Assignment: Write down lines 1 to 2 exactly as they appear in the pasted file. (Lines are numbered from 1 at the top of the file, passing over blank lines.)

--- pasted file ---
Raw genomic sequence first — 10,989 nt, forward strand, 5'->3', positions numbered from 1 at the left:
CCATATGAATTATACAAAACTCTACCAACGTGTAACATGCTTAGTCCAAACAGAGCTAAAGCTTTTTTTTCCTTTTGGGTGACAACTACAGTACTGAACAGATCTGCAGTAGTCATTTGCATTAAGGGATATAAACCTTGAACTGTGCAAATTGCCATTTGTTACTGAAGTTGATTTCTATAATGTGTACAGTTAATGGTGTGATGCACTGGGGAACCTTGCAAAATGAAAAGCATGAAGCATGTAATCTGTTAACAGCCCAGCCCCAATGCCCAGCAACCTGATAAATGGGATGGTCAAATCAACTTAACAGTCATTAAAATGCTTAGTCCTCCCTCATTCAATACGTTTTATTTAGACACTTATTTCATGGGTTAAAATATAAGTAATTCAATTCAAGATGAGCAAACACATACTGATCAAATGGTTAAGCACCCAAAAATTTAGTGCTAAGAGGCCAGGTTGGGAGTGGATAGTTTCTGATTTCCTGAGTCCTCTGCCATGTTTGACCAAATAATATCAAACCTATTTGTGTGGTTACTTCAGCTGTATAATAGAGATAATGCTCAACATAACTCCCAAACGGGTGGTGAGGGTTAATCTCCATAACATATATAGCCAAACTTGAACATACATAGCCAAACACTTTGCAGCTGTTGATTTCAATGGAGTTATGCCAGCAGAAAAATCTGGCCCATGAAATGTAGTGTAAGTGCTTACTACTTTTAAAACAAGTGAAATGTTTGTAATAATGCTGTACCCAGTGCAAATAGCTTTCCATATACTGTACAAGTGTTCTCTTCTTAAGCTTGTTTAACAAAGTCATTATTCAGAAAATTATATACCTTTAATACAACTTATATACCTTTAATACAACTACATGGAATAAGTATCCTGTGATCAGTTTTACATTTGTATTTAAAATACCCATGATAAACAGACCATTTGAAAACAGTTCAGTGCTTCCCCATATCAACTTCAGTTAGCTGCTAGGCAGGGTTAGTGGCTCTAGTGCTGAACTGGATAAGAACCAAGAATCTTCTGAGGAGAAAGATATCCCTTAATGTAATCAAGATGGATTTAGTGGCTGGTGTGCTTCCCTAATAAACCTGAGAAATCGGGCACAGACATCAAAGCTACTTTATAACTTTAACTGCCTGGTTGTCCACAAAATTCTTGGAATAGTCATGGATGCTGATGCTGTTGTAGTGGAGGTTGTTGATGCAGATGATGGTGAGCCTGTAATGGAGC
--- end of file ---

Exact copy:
Raw genomic sequence first — 10,989 nt, forward strand, 5'->3', positions numbered from 1 at the left:
CCATATGAATTATACAAAACTCTACCAACGTGTAACATGCTTAGTCCAAACAGAGCTAAAGCTTTTTTTTCCTTTTGGGTGACAACTACAGTACTGAACAGATCTGCAGTAGTCATTTGCATTAAGGGATATAAACCTTGAACTGTGCAAATTGCCATTTGTTACTGAAGTTGATTTCTATAATGTGTACAGTTAATGGTGTGATGCACTGGGGAACCTTGCAAAATGAAAAGCATGAAGCATGTAATCTGTTAACAGCCCAGCCCCAATGCCCAGCAACCTGATAAATGGGATGGTCAAATCAACTTAACAGTCATTAAAATGCTTAGTCCTCCCTCATTCAATACGTTTTATTTAGACACTTATTTCATGGGTTAAAATATAAGTAATTCAATTCAAGATGAGCAAACACATACTGATCAAATGGTTAAGCACCCAAAAATTTAGTGCTAAGAGGCCAGGTTGGGAGTGGATAGTTTCTGATTTCCTGAGTCCTCTGCCATGTTTGACCAAATAATATCAAACCTATTTGTGTGGTTACTTCAGCTGTATAATAGAGATAATGCTCAACATAACTCCCAAACGGGTGGTGAGGGTTAATCTCCATAACATATATAGCCAAACTTGAACATACATAGCCAAACACTTTGCAGCTGTTGATTTCAATGGAGTTATGCCAGCAGAAAAATCTGGCCCATGAAATGTAGTGTAAGTGCTTACTACTTTTAAAACAAGTGAAATGTTTGTAATAATGCTGTACCCAGTGCAAATAGCTTTCCATATACTGTACAAGTGTTCTCTTCTTAAGCTTGTTTAACAAAGTCATTATTCAGAAAATTATATACCTTTAATACAACTTATATACCTTTAATACAACTACATGGAATAAGTATCCTGTGATCAGTTTTACATTTGTATTTAAAATACCCATGATAAACAGACCATTTGAAAACAGTTCAGTGCTTCCCCATATCAACTTCAGTTAGCTGCTAGGCAGGGTTAGTGGCTCTAGTGCTGAACTGGATAAGAACCAAGAATCTTCTGAGGAGAAAGATATCCCTTAATGTAATCAAGATGGATTTAGTGGCTGGTGTGCTTCCCTAATAAACCTGAGAAATCGGGCACAGACATCAAAGCTACTTTATAACTTTAACTGCCTGGTTGTCCACAAAATTCTTGGAATAGTCATGGATGCTGATGCTGTTGTAGTGGAGGTTGTTGATGCAGATGATGGTGAGCCTGTAATGGAGC